Marta Iñiguez de Heredia

, conflict resolution, and even national army and police provisioning). By taking control of these services, subordinate classes are simultaneously articulating modes of political authority and social organisation in a way that denies, mitigates, ‘de-totalises’ and provides alternatives to state authority (Bayart 1983: 119).7 This is not necessarily an attack, or a direct denial. Rather, it is a selfregarding activity, a form of aikido, that subverts forms of extraction by enacting Figure 6.1 Home-made broom, photo taken June 2010, private dwelling, Yolo Nord, Kinshasa

in Everyday resistance, peacebuilding and state-making
Robert Murphy

romanticism, politics, class, masculinity, sexuality and social problems. Durgnat writes appreciatively about Hammer and Gainsborough, purveyors of despised melodramas and horror films; he takes Powell and Pressburger seriously and gives sympathetic consideration to directors like Val Guest, Roy Baker, J. Lee Thompson, Basil Dearden, Roy and John Boulting and John Guillermin who were regarded as irredeemably

in British cinema of the 1950s
Open Access (free)
A surplus of ideas
Richard Wilk

obese far outnumber the undernourished and middle-class homes are filled to bursting with goods and possessions. Our consumer marketplace is driven into perpetual motion, as we watch today’s valuables turn into tomorrow’s trash. Overflow, or perhaps surfeit, is also the best way to describe the wealth of new ideas circulating in these essays. Trained as an archeologist, I always think about overflow in terms of material stuff; but this book takes us in other directions, into overflows of time, emotions, attention, and activities – describing a proliferation of new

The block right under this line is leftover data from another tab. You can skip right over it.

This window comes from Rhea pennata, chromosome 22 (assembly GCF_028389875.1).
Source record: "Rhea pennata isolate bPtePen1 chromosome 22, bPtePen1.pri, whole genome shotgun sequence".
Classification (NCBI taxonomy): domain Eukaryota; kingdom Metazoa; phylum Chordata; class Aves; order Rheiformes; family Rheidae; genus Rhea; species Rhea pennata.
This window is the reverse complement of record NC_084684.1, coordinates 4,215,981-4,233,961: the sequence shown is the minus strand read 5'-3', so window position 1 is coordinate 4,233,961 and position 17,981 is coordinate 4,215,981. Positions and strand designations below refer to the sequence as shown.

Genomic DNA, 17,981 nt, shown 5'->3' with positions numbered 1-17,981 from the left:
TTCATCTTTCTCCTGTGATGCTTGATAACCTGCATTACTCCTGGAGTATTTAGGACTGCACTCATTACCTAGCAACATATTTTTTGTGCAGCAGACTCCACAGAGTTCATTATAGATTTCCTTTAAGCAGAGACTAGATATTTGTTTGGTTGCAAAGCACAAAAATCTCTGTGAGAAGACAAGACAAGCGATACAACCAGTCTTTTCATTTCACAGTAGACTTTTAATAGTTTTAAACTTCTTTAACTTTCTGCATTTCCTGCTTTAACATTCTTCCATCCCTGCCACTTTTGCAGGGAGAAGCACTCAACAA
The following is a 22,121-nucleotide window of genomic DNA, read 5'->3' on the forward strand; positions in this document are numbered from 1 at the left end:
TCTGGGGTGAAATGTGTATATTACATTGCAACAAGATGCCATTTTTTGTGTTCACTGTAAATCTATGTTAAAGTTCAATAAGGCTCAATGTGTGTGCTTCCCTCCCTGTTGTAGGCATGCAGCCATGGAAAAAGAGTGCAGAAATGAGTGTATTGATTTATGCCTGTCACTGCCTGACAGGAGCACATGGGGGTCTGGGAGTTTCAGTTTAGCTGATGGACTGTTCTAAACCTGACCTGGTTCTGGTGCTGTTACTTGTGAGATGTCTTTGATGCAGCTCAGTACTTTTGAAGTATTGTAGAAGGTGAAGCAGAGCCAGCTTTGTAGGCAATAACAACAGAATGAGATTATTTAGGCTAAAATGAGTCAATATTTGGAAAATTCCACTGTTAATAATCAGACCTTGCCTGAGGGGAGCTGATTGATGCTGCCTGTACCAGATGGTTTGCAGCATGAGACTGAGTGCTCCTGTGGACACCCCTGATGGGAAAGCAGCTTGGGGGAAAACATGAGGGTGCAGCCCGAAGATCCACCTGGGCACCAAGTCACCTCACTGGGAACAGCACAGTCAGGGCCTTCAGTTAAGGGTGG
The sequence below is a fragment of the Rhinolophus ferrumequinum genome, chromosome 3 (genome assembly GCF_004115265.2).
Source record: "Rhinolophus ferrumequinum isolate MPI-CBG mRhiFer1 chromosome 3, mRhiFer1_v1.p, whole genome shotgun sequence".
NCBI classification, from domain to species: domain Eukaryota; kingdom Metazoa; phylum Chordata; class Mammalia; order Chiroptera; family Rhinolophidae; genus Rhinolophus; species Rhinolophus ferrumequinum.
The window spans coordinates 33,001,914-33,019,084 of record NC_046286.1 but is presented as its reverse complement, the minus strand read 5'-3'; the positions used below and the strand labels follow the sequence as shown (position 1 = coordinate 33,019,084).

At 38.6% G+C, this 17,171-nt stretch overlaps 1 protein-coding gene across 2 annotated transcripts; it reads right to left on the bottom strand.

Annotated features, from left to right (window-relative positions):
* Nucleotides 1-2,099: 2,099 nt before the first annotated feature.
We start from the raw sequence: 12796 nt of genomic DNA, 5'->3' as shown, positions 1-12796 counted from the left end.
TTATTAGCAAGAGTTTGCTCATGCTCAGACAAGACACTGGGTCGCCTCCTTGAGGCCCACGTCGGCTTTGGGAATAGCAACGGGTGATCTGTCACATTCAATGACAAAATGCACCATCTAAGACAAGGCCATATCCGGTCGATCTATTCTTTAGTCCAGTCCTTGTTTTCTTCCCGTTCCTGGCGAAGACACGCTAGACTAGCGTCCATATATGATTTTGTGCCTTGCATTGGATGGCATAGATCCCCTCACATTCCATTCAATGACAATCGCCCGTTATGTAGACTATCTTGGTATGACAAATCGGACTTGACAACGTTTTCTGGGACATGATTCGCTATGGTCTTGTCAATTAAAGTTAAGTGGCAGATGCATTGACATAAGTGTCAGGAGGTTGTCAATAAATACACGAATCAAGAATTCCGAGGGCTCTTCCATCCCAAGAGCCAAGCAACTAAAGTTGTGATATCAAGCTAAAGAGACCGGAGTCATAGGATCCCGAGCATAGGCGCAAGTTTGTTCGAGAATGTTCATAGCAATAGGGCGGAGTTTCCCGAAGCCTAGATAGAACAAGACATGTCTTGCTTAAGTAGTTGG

in Overwhelmed by overflows?
Open Access (free)
Linda Maynard

wearing their hearts on their sleeves. When relating these non-romantic relationships, men rarely expressed their feelings explicitly in terms of love, struggling to find adequate words to demonstrate their affection. Sisters experienced a similar restraint, Naomi Haldane professing that her older brother Jack was ‘the person I loved best – though I never formulated this’. 4 Absorption of family values did not make the expression of fraternal closeness less problematic for men and women. With a nod to respectability, the working-class parents of Sidney M. encouraged

in Brothers in the Great War
Open Access (free)
Jenny Edkins

mobility, and meritocracy used to occupy’. It is part of ‘an objective and sensed crisis’.14 As she points out, writing in 2011: The current recession congeals decades of class bifurcation, downward mobility, and environmental, political and social brittleness that have increased progressively since the Reagan era. The intensification of these processes, which reshapes conventions of racial, gendered, sexual, economic, and nation-based subordination, has also increased the probability that structural contingency will create manifest crisis situations in ordinary

in Change and the politics of certainty